This floor standing vintage computer was released in 1969.
The late 60’s saw the introduction of the ‘Visible Records Computer’ - a machine based on punch card input and magnetic strip ledger cards for data storage. The ledger cards were simultaneously updated with information printed on the front of the card and electronically on the magnetic strip. They were generally used for managing financial records.
This machine had 400 words of magnetic core memory which is an early form of the Random Access Memory (RAM) used in modern computers.
MLC - Magnetic Ledger Cards
Accounts information was stored digitally on the same card that it was visibly printed on, so
anyone could reads the information without the need to consult the computer.
MLC Card Storage : Upto 336 Characters
Program Storage : Punch Cards
Card Reading Speed : 45 to 60 Cards Per Minute
Weight : 183Kg
Taken from the sales brochure :
"No progressive organisation can afford to ignore the benefits of electronic data processing. But what is the logical way to start ... and to continue? One office computer can carry out the work of several clerks, more quickly and with little possibility of error.”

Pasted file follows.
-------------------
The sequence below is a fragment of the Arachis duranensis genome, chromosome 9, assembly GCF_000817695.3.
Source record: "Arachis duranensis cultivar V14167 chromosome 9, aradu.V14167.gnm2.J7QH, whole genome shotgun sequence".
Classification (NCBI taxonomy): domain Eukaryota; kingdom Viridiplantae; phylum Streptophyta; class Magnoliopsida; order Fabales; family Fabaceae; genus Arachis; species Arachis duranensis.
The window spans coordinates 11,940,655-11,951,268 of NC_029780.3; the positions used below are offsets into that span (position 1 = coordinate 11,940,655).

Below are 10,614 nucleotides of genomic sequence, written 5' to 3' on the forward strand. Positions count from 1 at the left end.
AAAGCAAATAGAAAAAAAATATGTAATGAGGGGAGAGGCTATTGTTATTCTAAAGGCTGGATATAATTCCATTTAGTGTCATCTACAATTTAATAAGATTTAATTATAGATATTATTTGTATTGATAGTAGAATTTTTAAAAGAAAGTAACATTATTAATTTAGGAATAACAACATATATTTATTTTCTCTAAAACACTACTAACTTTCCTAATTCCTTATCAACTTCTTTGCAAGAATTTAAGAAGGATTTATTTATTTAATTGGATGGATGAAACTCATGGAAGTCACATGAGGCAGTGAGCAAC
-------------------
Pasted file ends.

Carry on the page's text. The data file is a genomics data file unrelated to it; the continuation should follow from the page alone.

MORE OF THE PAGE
The following paragraph is taken from the St. Edmundsbury Borough Council web site :
On 21st July Neil Armstrong became the first man to walk on the surface of the Moon.
Bury St Edmunds Borough Council installed its first computer, an NCR 500 based on punched paper tape input and magnetic strip ledger cards as backing store. The ledger cards were simultaneously updated electronically and information printed on the front of the card. This system, known as a "visible records" computer, mirrored the use of accounting machines and had 400 words of magnetic core memory. This machine was used for the financial records of the council. It would be extended in use to payroll, the rates system, and to the accounting for council house rents over the next few years. It was programmed by members of the Borough Treasurer's Department in Machine Code, where hardware instructions were represented by a three digit code, and memory was addressed in four planes of 100 words each.